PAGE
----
So the plan was to have the X-Division kick things off for the company. On paper, that’s not a bad idea, as this was a group of performers who made their livings putting on spectacular high risk matches. In this match, we had the likes of the Motor City Machine Guns, Homicide, Amazing Red, Suicide (Frankie Kazarian under a mask), Jay Lethal and Consequences Creed.

Bizarre to think that one third of WWE’s New Day was once in TNA for years doing an APOLLO CREED gimmick. If only Russo had brought in that robot from Rocky IV, they might still be in business today.

(I kid, I kid – I know they are still around.)

So we have all this great talent, but instead of just letting them go all out for the television audience, they are all thrown into what has to be the single worst pro wrestling cage I ever done seen. I was all set to write about how it looked like a bird cage you’d see at your Aunt Paula’s, but Mrs. Deal walked by and saw it as I was typing. She legit asked me if it was something a villain had trapped Batman in from the 1966 TV show.

Have I ever mentioned I have the best wife ever?

Look, dumb looking cages aren’t an anomaly in wrestling. I always thought the WWF’s old blue bar cage looked stupid too. But here’s the difference: while it looked like a jungle gym, I now can at least appreciate the fact that I could SEE what was happening in the match.

Which was a far cry from what we got here in TNA. The bars on the cage were so close together that even in close ups it was a real challenge to be able to tell what exactly was going on at any point in the match.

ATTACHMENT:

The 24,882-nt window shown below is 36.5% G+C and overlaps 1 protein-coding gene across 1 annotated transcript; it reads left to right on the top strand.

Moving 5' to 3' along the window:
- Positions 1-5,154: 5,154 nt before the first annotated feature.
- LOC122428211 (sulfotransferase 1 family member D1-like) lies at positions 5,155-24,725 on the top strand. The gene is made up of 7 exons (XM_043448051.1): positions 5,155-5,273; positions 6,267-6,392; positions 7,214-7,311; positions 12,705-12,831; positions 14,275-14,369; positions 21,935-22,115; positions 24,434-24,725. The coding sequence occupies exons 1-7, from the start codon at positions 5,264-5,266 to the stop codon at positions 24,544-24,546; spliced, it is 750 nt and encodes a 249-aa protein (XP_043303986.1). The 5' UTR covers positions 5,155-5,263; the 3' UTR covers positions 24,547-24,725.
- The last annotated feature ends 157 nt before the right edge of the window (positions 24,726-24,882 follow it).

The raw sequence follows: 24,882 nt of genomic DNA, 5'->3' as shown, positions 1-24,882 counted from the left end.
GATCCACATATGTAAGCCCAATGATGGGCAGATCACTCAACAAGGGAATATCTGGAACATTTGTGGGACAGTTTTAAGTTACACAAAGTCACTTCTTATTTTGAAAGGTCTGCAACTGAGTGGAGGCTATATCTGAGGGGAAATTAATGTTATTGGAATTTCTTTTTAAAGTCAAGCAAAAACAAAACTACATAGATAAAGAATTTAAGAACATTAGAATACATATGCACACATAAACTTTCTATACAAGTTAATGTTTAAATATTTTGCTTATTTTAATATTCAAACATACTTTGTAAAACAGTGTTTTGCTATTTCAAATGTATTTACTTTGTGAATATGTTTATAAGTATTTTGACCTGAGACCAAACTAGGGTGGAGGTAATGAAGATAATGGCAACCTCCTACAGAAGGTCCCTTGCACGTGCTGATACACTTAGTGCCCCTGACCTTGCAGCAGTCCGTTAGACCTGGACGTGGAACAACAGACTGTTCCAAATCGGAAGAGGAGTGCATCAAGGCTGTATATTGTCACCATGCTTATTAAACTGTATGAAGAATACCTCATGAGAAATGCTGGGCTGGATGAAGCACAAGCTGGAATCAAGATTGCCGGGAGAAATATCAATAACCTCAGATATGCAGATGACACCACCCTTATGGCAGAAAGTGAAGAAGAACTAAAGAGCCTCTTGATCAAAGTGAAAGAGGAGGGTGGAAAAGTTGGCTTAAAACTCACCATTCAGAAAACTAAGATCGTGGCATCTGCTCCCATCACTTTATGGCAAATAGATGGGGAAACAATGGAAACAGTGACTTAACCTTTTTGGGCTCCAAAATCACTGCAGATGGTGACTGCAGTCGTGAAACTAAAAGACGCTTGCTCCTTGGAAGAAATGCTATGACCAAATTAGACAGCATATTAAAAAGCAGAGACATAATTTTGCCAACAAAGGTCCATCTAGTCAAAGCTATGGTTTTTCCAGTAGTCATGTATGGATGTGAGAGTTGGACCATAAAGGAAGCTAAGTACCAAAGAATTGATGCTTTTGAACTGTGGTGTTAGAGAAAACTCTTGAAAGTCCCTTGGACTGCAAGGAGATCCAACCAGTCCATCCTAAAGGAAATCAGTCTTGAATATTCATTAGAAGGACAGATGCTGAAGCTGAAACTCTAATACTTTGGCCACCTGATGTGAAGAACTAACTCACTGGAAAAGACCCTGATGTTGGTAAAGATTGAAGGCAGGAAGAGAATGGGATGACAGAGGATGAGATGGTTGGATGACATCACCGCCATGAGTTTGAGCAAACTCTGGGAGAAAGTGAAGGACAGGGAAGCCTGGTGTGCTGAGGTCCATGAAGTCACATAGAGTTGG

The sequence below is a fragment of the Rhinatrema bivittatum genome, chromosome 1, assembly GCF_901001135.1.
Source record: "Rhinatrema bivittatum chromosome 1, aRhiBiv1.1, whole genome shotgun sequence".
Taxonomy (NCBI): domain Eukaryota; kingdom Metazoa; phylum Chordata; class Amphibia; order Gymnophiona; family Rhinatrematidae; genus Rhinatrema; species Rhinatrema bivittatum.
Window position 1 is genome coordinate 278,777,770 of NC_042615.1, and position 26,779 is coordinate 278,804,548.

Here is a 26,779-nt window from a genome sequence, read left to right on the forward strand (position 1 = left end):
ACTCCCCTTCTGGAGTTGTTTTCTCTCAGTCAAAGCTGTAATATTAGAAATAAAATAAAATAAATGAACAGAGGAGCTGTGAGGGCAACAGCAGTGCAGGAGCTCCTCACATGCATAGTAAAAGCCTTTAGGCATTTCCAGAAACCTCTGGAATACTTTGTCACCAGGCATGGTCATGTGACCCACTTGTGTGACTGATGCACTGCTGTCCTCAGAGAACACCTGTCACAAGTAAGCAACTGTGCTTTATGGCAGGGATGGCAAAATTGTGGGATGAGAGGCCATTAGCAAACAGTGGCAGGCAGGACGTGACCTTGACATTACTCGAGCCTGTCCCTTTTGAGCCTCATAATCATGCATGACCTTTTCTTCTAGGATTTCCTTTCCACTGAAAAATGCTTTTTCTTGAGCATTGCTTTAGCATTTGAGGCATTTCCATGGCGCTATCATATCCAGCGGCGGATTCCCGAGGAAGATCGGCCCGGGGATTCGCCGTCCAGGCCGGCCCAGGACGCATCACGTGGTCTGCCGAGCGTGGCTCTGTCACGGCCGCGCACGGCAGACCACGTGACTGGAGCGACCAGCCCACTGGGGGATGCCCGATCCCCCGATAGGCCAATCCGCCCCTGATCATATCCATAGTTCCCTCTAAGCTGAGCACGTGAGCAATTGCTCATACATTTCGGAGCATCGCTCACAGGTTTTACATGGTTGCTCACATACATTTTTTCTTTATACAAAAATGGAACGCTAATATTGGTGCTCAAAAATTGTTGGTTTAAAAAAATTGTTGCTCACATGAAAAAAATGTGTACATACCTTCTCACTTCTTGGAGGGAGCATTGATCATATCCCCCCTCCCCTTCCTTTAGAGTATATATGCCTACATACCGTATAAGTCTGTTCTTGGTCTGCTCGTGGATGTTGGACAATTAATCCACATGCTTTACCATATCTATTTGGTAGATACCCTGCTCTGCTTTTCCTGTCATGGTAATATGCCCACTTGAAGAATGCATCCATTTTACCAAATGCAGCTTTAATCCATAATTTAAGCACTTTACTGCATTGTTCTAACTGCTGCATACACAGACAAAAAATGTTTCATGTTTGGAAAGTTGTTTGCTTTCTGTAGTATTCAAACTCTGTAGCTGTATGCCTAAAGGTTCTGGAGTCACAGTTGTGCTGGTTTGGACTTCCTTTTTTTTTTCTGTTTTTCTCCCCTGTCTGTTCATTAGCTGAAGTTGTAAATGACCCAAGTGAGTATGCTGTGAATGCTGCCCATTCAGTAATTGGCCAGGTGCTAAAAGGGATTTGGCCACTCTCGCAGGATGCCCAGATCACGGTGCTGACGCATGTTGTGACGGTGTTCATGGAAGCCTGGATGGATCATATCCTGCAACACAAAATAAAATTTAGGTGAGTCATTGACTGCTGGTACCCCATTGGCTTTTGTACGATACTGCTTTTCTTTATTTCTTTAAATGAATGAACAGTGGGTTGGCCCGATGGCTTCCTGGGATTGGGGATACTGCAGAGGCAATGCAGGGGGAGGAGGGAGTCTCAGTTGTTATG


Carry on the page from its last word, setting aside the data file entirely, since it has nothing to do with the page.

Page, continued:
Bizarre camera angles like this didn’t really help the cause either, but in the interest of fairness, this view showcased the goal of the match: to escape a small hole at the top of the cage. So while the WWF’s old blue bar cage resembled something you’d see on a playground, this literally was the next logical extension, wherein you had to swing like a monkey over to the opening.

Maybe it wasn’t exactly wrestling, but this match appeared to be pretty good – fast paced, high flying. How do I know this? Because the crowd was legit chanting “TNA TNA TNA!” Good for them.

You know what would have been even better? If TNA had a cameraman inside the cage so we could see what was happening.

No wait, my bad – they actually DID have a camera man inside the cage.

They just never used his camera angle for like 85% of the bout!

That would be dumb enough, but this is TNA we’re talking about, and TNA gotta TNA. Want to guess how this CAGE MATCH in a division with NO LIMITS ended?

If you guessed “NO-CONTEST”, step right up and claim your prize.

Yes, it ended with no one winning as Homicide took a stick and just started hitting people with it.